The group, which does not include a member from UW-Madison, is examining hiring practices and discussing expanding the search process to include non-traditional candidates from outside academia. The workgroup’s draft findings were released last week and Regents are expected to vote on the documents at their October meeting. PROFS met with Regent Drew Petersen, chair of the workgroup, earlier this summer to share UW-Madison faculty concerns. Peterson told PROFS he welcomes input from an ad hoc UW-Madison committee and will work with PROFS on strategy related to working with legislators and the governor on this topic.

AB 299, relating to campus speech

This bill, which passed the Assembly Colleges and Universities Committee on a partisan vote, requires the Board of Regents to adopt a policy on free expression for all campuses. Under this bill, university administrators would be required to punish students who disrupt campus speakers. The bill would also require campuses to remain neutral on public policy issues. PROFS is registered in opposition to the legislation. Our statement on the bill is on the here.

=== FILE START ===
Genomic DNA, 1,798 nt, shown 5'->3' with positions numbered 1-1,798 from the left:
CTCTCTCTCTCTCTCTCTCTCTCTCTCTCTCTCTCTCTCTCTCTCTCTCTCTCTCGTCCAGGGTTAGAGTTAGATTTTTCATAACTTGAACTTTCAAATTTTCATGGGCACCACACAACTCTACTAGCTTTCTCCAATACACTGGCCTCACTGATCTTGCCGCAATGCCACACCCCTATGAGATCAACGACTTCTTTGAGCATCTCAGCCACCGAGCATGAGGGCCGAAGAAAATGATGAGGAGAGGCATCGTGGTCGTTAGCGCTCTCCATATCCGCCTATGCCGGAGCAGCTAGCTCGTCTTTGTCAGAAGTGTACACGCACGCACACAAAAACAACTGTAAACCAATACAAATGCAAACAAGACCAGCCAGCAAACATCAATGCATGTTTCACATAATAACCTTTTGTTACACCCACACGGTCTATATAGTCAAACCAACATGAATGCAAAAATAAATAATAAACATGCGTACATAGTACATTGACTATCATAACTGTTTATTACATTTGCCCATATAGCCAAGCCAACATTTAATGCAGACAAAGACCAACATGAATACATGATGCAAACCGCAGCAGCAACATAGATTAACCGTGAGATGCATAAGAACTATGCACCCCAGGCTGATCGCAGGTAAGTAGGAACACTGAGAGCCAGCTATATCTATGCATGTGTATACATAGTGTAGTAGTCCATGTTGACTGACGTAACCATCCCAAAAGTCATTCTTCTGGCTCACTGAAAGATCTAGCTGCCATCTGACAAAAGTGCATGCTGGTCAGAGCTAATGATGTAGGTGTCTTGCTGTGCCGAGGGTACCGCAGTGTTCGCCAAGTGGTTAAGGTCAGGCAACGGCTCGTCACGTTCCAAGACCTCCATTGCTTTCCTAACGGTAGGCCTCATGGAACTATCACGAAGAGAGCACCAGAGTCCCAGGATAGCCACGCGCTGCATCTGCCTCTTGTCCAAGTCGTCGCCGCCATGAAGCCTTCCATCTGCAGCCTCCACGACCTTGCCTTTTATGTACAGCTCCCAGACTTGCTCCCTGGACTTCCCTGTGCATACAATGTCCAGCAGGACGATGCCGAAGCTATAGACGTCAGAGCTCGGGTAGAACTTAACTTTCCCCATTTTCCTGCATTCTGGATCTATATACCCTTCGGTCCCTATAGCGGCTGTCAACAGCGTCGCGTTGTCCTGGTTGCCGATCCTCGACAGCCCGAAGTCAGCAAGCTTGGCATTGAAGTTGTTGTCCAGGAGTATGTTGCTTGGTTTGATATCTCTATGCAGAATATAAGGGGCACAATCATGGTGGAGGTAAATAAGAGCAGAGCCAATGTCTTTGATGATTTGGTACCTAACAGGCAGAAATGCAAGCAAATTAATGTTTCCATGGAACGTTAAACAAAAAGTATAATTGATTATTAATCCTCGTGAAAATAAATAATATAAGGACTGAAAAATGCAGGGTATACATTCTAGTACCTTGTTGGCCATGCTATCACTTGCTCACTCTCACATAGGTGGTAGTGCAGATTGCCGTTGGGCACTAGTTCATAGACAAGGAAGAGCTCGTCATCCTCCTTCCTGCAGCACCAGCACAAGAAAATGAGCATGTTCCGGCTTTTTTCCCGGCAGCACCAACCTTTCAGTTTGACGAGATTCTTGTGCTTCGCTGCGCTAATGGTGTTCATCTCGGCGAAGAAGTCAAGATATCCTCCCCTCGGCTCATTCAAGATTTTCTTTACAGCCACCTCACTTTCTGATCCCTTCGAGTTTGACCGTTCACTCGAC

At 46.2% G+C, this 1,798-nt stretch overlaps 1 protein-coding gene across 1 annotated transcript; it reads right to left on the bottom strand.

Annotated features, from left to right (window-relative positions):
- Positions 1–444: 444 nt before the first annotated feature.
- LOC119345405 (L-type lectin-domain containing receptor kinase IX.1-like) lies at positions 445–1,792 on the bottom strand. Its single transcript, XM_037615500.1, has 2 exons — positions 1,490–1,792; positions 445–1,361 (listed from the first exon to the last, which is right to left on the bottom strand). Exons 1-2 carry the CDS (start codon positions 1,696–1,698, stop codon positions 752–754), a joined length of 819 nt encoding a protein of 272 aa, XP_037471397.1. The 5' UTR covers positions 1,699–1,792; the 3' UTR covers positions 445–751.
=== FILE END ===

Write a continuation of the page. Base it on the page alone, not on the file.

Campus Carry

Supporters of campus carry have said they intend to introduce legislation allowing concealed weapons on campus, but nothing has been introduced to date. PROFS is opposed to campus carry and continues to carefully monitor the issue.

Fetal Tissue

Republicans who control the legislature appear to be split on legislation relating to the use of fetal tissue in scientific research. Two different bills have been introduced, one that follows existing federal law forbidding the sale of fetal tissue, but not research that uses it, and one that bans research using fetal tissue from abortions performed after January 1, 2017 and imposes hefty fines on anyone who uses the material. PROFS has assembled a working group comprised of faculty and industry representatives to advise us on this issue.

Foxconn

In July, Taiwanese manufacturer Foxconn and Governor Scott Walker announced Foxconn’s intention to build a liquid crystal display manufacturing plant in Wisconsin. Wisconsin would provide $3 billion in state incentives over 15 years to Foxconn. The plant could ultimately provide 13,000 Foxconn jobs and thousands of related jobs. Legislation authorizing a financial package was signed into law September 18. Chancellor Rebecca Blank met with leaders of Foxconn prior to the announcement to discuss the advantages of locating such a facility near a major research institution like UW-Madison. Her statement on Foxconn is on the UW here.

Legislative Update

Progress on the state’s 2017-19 biennial budget is picking up as the Joint Committee on Finance is scheduled to meet today (Tuesday, September 5) to vote on the state’s transportation budget. Until a new budget passed, the state continues to spend according to the 2015-17 budget.